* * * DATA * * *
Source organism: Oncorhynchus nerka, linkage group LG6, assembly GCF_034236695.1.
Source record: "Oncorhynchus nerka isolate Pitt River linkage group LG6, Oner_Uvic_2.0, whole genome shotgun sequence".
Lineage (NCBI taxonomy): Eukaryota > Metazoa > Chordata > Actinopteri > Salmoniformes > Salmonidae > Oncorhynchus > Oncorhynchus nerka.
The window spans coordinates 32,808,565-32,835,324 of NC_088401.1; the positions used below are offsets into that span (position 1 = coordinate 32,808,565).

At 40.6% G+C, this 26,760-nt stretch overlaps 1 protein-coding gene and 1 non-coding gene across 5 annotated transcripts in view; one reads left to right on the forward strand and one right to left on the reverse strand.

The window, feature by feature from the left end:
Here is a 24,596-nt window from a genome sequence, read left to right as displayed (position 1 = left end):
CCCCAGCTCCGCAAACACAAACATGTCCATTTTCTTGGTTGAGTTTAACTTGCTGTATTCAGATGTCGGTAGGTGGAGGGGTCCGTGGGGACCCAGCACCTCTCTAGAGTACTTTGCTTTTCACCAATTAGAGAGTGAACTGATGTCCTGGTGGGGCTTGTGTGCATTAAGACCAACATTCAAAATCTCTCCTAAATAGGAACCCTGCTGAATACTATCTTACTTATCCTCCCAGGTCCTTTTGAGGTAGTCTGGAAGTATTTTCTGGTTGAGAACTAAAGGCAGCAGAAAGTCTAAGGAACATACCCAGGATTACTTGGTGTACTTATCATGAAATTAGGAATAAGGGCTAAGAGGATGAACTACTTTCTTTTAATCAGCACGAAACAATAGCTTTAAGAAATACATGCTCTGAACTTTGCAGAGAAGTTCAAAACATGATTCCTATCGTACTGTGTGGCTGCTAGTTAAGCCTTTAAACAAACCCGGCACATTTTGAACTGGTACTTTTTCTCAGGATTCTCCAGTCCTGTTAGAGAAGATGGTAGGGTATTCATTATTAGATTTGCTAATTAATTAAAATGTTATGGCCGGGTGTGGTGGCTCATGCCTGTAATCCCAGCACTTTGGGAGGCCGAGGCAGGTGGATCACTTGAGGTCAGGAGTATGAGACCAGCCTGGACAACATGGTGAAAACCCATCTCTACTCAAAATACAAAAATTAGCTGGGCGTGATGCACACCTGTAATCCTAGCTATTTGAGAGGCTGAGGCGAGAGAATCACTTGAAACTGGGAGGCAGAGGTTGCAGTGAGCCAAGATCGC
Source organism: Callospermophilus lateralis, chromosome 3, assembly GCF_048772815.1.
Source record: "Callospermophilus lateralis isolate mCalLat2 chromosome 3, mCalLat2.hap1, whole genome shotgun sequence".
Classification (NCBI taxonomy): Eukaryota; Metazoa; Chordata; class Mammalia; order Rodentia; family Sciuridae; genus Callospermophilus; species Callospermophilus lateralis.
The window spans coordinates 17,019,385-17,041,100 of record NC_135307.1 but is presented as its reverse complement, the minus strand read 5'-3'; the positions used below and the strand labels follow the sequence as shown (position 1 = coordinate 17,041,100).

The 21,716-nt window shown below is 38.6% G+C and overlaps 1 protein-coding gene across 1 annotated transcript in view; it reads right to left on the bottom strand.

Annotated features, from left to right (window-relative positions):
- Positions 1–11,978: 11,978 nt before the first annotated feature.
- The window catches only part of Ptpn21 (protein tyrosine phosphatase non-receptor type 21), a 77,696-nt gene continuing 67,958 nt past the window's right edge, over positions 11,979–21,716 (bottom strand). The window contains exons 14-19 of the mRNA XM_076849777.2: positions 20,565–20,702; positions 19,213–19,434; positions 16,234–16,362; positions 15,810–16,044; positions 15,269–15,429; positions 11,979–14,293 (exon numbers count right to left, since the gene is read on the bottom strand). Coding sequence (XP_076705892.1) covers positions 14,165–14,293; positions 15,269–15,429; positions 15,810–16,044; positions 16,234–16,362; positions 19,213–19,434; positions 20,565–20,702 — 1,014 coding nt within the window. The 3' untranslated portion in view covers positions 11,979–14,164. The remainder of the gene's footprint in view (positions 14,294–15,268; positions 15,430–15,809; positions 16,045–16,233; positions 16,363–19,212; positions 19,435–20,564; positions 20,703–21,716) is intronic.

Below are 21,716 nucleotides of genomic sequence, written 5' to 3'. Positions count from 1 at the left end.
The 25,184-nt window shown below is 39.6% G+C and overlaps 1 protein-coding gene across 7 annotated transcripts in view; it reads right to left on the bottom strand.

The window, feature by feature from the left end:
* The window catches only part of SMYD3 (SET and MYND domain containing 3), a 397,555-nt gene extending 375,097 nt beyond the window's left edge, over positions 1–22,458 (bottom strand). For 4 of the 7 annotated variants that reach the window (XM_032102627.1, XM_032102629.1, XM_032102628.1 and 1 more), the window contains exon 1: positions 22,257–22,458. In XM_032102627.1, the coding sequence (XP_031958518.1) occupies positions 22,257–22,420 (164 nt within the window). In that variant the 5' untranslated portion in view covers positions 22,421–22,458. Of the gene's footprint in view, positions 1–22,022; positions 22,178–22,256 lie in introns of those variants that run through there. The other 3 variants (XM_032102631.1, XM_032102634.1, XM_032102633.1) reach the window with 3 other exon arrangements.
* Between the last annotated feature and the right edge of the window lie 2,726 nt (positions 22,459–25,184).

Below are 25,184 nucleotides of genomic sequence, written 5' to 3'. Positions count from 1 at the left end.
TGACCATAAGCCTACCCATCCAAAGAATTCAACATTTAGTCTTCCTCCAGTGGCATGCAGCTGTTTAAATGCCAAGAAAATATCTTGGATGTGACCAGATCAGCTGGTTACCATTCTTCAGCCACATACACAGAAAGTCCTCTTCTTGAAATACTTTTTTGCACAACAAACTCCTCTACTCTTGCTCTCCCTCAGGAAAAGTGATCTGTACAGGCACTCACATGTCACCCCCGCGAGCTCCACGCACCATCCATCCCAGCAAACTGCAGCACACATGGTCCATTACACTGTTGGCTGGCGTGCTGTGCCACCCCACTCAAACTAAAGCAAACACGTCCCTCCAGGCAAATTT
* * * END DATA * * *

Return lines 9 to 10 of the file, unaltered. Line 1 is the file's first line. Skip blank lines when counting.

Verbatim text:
Source organism: Callospermophilus lateralis, chromosome 3, assembly GCF_048772815.1.
Source record: "Callospermophilus lateralis isolate mCalLat2 chromosome 3, mCalLat2.hap1, whole genome shotgun sequence".